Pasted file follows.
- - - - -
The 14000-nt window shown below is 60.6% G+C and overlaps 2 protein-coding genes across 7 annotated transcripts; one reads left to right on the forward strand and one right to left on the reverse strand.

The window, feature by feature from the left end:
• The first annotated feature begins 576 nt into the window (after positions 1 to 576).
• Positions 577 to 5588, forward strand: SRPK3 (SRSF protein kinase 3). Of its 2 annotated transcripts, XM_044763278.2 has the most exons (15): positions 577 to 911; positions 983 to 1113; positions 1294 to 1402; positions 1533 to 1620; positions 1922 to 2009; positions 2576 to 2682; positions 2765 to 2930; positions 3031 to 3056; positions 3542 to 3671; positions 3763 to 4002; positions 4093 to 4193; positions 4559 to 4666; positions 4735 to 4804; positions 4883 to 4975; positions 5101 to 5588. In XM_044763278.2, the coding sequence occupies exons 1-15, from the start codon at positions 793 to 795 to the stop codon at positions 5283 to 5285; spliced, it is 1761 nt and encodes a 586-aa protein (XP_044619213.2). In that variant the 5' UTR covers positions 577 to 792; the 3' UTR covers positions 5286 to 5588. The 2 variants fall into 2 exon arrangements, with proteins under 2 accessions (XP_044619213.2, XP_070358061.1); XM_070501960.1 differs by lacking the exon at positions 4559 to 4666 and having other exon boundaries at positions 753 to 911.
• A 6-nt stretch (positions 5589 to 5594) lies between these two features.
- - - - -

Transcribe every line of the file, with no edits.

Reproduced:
The 14000-nt window shown below is 60.6% G+C and overlaps 2 protein-coding genes across 7 annotated transcripts; one reads left to right on the forward strand and one right to left on the reverse strand.

The window, feature by feature from the left end:
• The first annotated feature begins 576 nt into the window (after positions 1 to 576).
• Positions 577 to 5588, forward strand: SRPK3 (SRSF protein kinase 3). Of its 2 annotated transcripts, XM_044763278.2 has the most exons (15): positions 577 to 911; positions 983 to 1113; positions 1294 to 1402; positions 1533 to 1620; positions 1922 to 2009; positions 2576 to 2682; positions 2765 to 2930; positions 3031 to 3056; positions 3542 to 3671; positions 3763 to 4002; positions 4093 to 4193; positions 4559 to 4666; positions 4735 to 4804; positions 4883 to 4975; positions 5101 to 5588. In XM_044763278.2, the coding sequence occupies exons 1-15, from the start codon at positions 793 to 795 to the stop codon at positions 5283 to 5285; spliced, it is 1761 nt and encodes a 586-aa protein (XP_044619213.2). In that variant the 5' UTR covers positions 577 to 792; the 3' UTR covers positions 5286 to 5588. The 2 variants fall into 2 exon arrangements, with proteins under 2 accessions (XP_044619213.2, XP_070358061.1); XM_070501960.1 differs by lacking the exon at positions 4559 to 4666 and having other exon boundaries at positions 753 to 911.
• A 6-nt stretch (positions 5589 to 5594) lies between these two features.